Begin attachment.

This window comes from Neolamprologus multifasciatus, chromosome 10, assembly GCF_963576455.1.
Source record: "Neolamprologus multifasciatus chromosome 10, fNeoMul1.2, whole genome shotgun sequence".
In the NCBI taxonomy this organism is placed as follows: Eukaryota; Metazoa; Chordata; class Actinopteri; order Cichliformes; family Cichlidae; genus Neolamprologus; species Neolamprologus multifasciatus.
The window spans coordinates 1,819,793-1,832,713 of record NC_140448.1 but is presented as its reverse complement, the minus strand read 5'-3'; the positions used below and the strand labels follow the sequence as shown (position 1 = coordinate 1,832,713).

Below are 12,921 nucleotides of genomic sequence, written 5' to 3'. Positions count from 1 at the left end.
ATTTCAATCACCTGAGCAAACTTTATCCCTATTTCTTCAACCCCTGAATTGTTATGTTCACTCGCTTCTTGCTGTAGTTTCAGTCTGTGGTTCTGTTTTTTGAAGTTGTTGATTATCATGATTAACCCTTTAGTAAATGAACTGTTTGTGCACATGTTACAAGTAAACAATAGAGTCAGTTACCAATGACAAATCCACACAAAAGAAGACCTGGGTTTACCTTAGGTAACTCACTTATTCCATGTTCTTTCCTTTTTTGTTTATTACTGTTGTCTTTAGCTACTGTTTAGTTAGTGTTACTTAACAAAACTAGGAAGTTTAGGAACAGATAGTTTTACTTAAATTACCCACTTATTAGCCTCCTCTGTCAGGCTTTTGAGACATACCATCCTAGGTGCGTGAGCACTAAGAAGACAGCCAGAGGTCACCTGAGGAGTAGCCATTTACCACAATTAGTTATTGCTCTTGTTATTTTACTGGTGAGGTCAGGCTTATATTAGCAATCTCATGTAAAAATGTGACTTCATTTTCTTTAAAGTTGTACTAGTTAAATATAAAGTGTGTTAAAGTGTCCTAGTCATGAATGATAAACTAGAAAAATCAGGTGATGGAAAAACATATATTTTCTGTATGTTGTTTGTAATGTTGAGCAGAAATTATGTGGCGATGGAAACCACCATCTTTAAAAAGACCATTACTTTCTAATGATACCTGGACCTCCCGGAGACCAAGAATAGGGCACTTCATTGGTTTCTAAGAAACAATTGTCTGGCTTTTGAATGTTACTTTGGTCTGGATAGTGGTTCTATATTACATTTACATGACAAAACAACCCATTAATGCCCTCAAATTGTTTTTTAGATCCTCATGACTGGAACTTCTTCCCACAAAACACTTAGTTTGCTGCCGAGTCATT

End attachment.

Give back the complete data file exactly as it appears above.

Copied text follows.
This window comes from Neolamprologus multifasciatus, chromosome 10, assembly GCF_963576455.1.
Source record: "Neolamprologus multifasciatus chromosome 10, fNeoMul1.2, whole genome shotgun sequence".
In the NCBI taxonomy this organism is placed as follows: Eukaryota; Metazoa; Chordata; class Actinopteri; order Cichliformes; family Cichlidae; genus Neolamprologus; species Neolamprologus multifasciatus.
The window spans coordinates 1,819,793-1,832,713 of record NC_140448.1 but is presented as its reverse complement, the minus strand read 5'-3'; the positions used below and the strand labels follow the sequence as shown (position 1 = coordinate 1,832,713).

Below are 12,921 nucleotides of genomic sequence, written 5' to 3'. Positions count from 1 at the left end.
ATTTCAATCACCTGAGCAAACTTTATCCCTATTTCTTCAACCCCTGAATTGTTATGTTCACTCGCTTCTTGCTGTAGTTTCAGTCTGTGGTTCTGTTTTTTGAAGTTGTTGATTATCATGATTAACCCTTTAGTAAATGAACTGTTTGTGCACATGTTACAAGTAAACAATAGAGTCAGTTACCAATGACAAATCCACACAAAAGAAGACCTGGGTTTACCTTAGGTAACTCACTTATTCCATGTTCTTTCCTTTTTTGTTTATTACTGTTGTCTTTAGCTACTGTTTAGTTAGTGTTACTTAACAAAACTAGGAAGTTTAGGAACAGATAGTTTTACTTAAATTACCCACTTATTAGCCTCCTCTGTCAGGCTTTTGAGACATACCATCCTAGGTGCGTGAGCACTAAGAAGACAGCCAGAGGTCACCTGAGGAGTAGCCATTTACCACAATTAGTTATTGCTCTTGTTATTTTACTGGTGAGGTCAGGCTTATATTAGCAATCTCATGTAAAAATGTGACTTCATTTTCTTTAAAGTTGTACTAGTTAAATATAAAGTGTGTTAAAGTGTCCTAGTCATGAATGATAAACTAGAAAAATCAGGTGATGGAAAAACATATATTTTCTGTATGTTGTTTGTAATGTTGAGCAGAAATTATGTGGCGATGGAAACCACCATCTTTAAAAAGACCATTACTTTCTAATGATACCTGGACCTCCCGGAGACCAAGAATAGGGCACTTCATTGGTTTCTAAGAAACAATTGTCTGGCTTTTGAATGTTACTTTGGTCTGGATAGTGGTTCTATATTACATTTACATGACAAAACAACCCATTAATGCCCTCAAATTGTTTTTTAGATCCTCATGACTGGAACTTCTTCCCACAAAACACTTAGTTTGCTGCCGAGTCATT